Bea is a quiet, dignified woman who lives in a remote part of Madagascar. Her home is a small, neat timber-framed building, one of several which make up the little village of Beangezoka in the north of the island.
Her family is steeped in the local religion, which involves a lot of witchcraft and worship of ancestors. But, for the last four years, God has been working in Bea’s life as she has dealt with two life-threatening illnesses.
Bea first turned up at the Good News Hospital, Mandritsara in 2012 suffering from a life-threatening gangrenous infection in her chest wall and neck. A little like cancer, this disease can prove fatal and the only chance of survival usually involves extensive surgery.
She was seen by a Serving In Mission doctor who recognised the condition immediately and knew what to do. First, he prayed for her and then he talked to a ;visiting surgeon.
Together, they operated on Bea and were able to stop the infection but only by removing significant amounts of tissue, leaving her with a lot of disfiguring scarring.
Bea stayed in or near the hospital for the next four months as the doctors battled to prevent the infection returning and started a series of skin grafts.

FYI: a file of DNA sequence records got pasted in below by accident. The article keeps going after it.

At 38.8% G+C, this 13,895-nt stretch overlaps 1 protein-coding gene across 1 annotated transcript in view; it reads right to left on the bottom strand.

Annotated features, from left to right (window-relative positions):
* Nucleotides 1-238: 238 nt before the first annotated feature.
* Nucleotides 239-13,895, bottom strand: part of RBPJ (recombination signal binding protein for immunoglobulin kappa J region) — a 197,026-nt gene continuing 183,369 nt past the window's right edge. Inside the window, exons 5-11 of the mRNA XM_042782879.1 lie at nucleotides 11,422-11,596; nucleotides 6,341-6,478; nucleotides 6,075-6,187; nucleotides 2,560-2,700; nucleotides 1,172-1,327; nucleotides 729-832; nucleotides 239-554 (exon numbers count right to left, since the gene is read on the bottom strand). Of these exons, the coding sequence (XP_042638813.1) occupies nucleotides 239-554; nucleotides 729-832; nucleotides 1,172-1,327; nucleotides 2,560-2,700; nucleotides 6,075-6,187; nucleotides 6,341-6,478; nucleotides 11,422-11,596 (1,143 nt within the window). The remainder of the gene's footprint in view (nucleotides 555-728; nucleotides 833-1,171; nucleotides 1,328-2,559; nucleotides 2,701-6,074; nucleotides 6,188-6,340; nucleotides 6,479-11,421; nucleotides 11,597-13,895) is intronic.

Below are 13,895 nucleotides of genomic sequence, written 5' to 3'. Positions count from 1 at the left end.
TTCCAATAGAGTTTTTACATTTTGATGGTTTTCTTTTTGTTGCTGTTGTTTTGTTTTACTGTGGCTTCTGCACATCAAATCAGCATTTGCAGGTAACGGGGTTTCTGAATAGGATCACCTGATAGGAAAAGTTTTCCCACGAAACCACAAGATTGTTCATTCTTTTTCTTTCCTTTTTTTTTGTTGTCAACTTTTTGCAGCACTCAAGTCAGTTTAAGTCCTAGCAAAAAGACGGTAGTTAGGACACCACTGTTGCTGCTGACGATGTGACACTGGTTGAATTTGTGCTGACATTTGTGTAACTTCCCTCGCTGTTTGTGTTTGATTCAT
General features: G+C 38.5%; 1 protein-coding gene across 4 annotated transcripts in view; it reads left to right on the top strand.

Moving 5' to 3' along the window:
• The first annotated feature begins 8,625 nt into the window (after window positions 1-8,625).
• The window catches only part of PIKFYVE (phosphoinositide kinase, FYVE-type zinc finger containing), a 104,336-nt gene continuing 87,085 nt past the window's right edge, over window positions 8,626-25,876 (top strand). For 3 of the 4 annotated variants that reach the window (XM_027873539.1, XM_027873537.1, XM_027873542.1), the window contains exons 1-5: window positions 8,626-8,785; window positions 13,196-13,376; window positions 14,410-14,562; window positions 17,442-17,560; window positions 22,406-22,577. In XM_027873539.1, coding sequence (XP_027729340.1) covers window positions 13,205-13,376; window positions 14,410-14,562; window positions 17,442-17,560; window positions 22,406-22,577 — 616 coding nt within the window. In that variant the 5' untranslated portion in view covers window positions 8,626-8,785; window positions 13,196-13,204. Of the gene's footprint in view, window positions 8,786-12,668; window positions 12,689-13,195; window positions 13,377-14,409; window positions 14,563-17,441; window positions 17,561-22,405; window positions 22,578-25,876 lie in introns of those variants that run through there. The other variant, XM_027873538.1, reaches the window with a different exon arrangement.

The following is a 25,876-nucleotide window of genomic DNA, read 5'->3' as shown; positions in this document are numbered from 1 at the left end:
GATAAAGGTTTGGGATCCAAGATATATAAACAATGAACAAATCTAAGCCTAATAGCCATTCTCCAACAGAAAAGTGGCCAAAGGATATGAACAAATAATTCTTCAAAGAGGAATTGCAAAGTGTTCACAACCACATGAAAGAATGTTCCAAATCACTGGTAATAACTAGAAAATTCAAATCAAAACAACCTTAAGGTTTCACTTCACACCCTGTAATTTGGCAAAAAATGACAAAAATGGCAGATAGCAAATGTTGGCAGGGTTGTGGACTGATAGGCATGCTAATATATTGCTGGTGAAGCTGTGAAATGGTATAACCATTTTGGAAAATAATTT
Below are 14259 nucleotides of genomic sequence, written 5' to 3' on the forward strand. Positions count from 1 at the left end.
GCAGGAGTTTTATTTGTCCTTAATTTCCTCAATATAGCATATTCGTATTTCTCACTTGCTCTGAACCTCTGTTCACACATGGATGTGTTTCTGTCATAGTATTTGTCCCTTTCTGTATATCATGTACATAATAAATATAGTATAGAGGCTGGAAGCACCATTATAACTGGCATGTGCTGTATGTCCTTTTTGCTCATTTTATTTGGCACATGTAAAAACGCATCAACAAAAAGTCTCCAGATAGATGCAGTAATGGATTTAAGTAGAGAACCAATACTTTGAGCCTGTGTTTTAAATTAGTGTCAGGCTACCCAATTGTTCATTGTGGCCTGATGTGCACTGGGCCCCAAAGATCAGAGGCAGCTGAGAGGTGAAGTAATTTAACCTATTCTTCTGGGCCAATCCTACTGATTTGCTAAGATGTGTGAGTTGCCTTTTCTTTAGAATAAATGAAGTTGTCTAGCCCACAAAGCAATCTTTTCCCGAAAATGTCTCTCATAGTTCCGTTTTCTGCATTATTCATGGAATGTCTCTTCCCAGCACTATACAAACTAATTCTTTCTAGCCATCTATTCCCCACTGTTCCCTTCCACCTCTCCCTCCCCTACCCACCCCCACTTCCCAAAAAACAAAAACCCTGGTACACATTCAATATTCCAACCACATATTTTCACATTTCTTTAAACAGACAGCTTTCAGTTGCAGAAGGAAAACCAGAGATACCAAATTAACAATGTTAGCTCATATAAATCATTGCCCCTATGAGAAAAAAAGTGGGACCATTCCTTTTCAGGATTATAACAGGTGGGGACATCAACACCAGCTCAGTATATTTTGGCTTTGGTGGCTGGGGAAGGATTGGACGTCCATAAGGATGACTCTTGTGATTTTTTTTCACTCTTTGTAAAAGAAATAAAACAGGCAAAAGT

Every time she came to the hospital, Bea was exposed to the gospel. She heard it from the nurses treating her wounds, from the doctors during and after consultations and from other patients.
She did not miss a single appointment and bore her treatment with courage and determination. When the doctors finally said she was well enough to go home, she thanked them with the broadest of smiles.
For the next four years, she was not seen at the hospital. She returned to Beangezoka and her life carried on much as before – in human terms. But, wonderfully, a Belgian nurse called Hilde kept in touch with Bea and her family throughout that time.
The next time the medical team saw Bea was at the start of 2016, when she turned up with Hilde looking horribly thin and ill.
The doctors feared the worst, thinking the infection had returned. But eventually they diagnosed tuberculosis – serious, but treatable with antibiotics. Now, more than a year later, the course of drugs has finished and Bea is back to full health again.
So while the doctors have only been working with Bea in two short bursts, God has been much more diligent in her life. Working through Hilde and the small number of believers in Beangezoka, Bea has come to know more and more of Jesus and his glorious good news.
In the middle of last year, despite significant opposition from some members of her family, Bea was baptised, accepting that Jesus is now Lord of her life.
Of course, Bea now needs to be discipled into a growing Christian maturity, but Hilde and the other four members of the fledgling church will help her.
And they will all be praying that Bea’s story makes an impact for the gospel on her family and the rest of the village.
For Bea to be well-discipled by more mature Christians as she seeks to live out her faith.
For Bea's new faith to impact those around her, both in her family and in the wider community.
- For Bea to stay healthy and become a powerful evangelist.